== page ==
Politically-driven suppression of information about the affairs of government is in the news. Not just because the problem seems to be getting worse but also because the rhetoric about open government and transparency seems ubiquitous.
The heart of the problem is that bad news conflicts with the half-truths of political messaging so its dissemination should be “managed,” particularly during election season. This has a corrosive effect on our system of governance, even while politicians seem to prioritize re-election and party affiliation ahead of the public good.
Using a good law to bad effect
Officials for the Maryland Health Benefit Exchange (exchange) have implemented the Maryland Public Information Act (PIA) in reverse by using the disclosure law as a shield to justify secrecy, contrary to the statutory requirement to do the opposite by exercising a bias “… in favor of permitting inspection of a public record.”
An April report by the Office of Legislative Audits illustrates this adverse posture, when auditors disclaimed any opinion associated with a wide-ranging examination of a four-year collection of documents (numbering some 15,000 pages) released by the exchange under the Public Information Act. The disclaimer was needed because the sum and substance of all documents released to the public since the inception of the exchange were so thoroughly incomplete and heavily redacted that auditors could not perform an audit according to professional standards.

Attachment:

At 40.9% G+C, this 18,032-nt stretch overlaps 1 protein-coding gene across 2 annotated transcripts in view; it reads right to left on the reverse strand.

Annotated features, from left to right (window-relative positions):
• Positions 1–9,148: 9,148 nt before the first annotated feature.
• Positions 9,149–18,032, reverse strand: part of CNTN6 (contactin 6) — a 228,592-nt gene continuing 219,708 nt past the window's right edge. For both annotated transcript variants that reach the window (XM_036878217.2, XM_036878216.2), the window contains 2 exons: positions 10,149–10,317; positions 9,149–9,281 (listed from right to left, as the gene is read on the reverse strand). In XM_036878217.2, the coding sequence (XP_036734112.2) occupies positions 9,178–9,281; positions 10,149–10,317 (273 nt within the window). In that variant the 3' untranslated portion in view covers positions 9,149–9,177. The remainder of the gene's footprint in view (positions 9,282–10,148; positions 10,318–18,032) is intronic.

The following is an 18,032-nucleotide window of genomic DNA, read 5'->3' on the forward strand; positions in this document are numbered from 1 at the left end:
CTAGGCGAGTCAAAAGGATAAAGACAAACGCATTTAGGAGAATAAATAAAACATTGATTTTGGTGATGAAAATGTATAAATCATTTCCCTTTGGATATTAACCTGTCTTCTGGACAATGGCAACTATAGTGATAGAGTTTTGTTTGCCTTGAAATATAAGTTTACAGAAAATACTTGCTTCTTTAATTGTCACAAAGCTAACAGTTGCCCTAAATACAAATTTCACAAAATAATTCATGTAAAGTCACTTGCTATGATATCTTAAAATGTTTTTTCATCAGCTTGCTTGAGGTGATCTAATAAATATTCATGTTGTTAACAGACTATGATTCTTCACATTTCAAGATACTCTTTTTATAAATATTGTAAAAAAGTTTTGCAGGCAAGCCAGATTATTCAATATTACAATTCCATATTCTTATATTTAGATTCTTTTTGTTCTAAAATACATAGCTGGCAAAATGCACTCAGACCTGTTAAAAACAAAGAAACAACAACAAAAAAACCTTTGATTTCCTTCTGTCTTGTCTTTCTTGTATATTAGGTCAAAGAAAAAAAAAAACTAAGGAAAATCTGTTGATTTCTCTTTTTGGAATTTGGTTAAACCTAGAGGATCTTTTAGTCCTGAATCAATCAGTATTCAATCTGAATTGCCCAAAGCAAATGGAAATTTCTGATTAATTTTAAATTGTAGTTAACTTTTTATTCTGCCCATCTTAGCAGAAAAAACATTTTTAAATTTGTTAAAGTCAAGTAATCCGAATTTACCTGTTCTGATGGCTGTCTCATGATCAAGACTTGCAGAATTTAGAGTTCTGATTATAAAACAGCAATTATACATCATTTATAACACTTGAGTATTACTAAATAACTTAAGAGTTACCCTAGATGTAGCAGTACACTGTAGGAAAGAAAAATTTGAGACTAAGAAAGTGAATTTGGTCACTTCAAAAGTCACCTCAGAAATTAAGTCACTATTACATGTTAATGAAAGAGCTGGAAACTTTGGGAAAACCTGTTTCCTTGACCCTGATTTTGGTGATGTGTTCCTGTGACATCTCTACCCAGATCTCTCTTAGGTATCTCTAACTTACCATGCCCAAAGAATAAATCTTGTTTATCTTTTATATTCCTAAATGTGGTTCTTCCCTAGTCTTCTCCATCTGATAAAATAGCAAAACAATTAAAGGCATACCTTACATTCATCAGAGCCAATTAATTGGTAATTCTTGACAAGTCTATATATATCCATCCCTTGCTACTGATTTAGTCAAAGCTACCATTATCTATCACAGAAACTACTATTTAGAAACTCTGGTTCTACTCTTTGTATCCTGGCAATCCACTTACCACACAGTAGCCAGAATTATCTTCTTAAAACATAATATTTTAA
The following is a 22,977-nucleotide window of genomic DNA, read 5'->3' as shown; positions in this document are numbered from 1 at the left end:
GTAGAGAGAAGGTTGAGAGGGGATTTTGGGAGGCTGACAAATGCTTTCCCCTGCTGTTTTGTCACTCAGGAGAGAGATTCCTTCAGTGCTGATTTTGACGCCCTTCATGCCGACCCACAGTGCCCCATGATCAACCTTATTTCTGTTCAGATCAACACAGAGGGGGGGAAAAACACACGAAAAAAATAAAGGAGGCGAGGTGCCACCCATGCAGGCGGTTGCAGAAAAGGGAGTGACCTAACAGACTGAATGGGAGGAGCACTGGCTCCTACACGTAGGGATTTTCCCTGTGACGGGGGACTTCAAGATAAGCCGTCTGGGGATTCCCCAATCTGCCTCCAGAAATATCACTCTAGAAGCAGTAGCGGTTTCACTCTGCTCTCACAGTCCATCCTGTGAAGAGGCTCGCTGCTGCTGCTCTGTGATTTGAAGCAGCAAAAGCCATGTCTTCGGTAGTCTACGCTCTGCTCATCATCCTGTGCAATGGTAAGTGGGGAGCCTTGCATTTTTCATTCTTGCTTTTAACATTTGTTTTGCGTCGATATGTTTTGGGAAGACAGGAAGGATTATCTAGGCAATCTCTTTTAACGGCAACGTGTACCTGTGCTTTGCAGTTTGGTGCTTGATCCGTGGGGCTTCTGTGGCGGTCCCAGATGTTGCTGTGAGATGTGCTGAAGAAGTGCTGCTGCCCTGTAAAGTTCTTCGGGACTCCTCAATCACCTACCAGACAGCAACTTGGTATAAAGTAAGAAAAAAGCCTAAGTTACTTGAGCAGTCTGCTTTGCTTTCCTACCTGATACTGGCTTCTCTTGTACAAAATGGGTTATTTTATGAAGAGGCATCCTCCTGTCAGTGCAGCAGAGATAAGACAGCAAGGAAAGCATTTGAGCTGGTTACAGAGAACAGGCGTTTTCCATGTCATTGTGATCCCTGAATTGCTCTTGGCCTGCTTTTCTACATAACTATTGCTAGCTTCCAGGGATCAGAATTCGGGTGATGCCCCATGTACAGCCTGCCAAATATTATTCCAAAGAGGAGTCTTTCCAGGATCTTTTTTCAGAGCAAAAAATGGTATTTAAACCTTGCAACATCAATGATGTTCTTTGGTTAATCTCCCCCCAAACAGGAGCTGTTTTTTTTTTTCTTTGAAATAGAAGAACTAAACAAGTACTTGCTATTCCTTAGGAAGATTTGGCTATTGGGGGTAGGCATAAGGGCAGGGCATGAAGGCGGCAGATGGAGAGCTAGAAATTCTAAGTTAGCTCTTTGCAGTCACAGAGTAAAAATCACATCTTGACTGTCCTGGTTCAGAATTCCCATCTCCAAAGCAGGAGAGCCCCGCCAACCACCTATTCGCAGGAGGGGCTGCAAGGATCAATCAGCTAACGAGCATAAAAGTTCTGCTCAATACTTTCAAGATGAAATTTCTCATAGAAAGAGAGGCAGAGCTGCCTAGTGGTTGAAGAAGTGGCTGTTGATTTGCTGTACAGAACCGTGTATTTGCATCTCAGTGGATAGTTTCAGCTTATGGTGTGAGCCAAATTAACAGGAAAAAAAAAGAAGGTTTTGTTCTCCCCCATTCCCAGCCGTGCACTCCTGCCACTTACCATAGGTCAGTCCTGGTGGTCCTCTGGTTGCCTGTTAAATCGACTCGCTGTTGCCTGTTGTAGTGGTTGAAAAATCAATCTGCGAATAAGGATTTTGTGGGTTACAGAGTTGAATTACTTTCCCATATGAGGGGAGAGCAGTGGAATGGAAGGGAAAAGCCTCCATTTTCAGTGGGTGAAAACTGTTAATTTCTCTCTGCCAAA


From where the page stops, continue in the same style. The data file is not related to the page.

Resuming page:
How is the exchange’s historical record of obfuscation possible if the intent of the disclosure law is to release all documents except those few that public policy requires be kept secret?
The exchange’s implementation “in reverse” is due to several factors. Hubris or arrogance is one possibility; misunderstanding or misapplying the law is another. Heavily censored documents routinely arriving after the 30-day limit suggest a powerful political bloc in Maryland is motivated to protect Anthony Brown’s reputation by ensuring all inquiries into the exchange’s problems are delayed until after the election, as The Washington Post reported.
The authors’ own experience with stonewalling by the exchange serves as the strongest and most compelling evidence of these factors.
Request for technical audit documentation
Technical audits called IV&V (or independent verification and validation) are the only contemporaneous and objective assessment of the quality of building any large information system such as the Maryland exchange platform.
These technical audits verify that the system is being built according to state specifications, and validate that the system will function to meet the state’s needs. This work is analogous to the quality assurance function inherent to building any complex system (physical or electronic) in every industry (construction, aerospace, military, energy, information technology, retail, government, etc.)
This quality function is vital to a successful implementation and the documentation created by it is key to full understanding of the granular fact-gathering during the building of the system.